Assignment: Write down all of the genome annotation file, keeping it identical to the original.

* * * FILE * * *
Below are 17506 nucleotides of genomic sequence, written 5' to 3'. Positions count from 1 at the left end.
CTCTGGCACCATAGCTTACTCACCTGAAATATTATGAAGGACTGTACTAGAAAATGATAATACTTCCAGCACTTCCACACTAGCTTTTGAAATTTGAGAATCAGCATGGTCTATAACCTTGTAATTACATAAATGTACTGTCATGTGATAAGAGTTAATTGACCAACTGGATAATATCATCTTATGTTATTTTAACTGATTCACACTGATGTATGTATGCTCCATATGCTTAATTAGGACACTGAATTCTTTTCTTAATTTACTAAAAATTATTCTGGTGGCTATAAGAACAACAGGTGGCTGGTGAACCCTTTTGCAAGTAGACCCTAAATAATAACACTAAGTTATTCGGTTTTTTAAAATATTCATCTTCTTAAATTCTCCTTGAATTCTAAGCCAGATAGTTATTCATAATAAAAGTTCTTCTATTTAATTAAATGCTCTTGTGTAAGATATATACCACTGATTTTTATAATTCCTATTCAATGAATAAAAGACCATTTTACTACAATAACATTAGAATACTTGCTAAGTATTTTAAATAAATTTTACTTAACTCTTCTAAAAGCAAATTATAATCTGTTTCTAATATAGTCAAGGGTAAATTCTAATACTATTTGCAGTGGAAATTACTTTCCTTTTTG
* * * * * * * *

Below are 17506 nucleotides of genomic sequence, written 5' to 3'. Positions count from 1 at the left end.
CTCTGGCACCATAGCTTACTCACCTGAAATATTATGAAGGACTGTACTAGAAAATGATAATACTTCCAGCACTTCCACACTAGCTTTTGAAATTTGAGAATCAGCATGGTCTATAACCTTGTAATTACATAAATGTACTGTCATGTGATAAGAGTTAATTGACCAACTGGATAATATCATCTTATGTTATTTTAACTGATTCACACTGATGTATGTATGCTCCATATGCTTAATTAGGACACTGAATTCTTTTCTTAATTTACTAAAAATTATTCTGGTGGCTATAAGAACAACAGGTGGCTGGTGAACCCTTTTGCAAGTAGACCCTAAATAATAACACTAAGTTATTCGGTTTTTTAAAATATTCATCTTCTTAAATTCTCCTTGAATTCTAAGCCAGATAGTTATTCATAATAAAAGTTCTTCTATTTAATTAAATGCTCTTGTGTAAGATATATACCACTGATTTTTATAATTCCTATTCAATGAATAAAAGACCATTTTACTACAATAACATTAGAATACTTGCTAAGTATTTTAAATAAATTTTACTTAACTCTTCTAAAAGCAAATTATAATCTGTTTCTAATATAGTCAAGGGTAAATTCTAATACTATTTGCAGTGGAAATTACTTTCCTTTTTG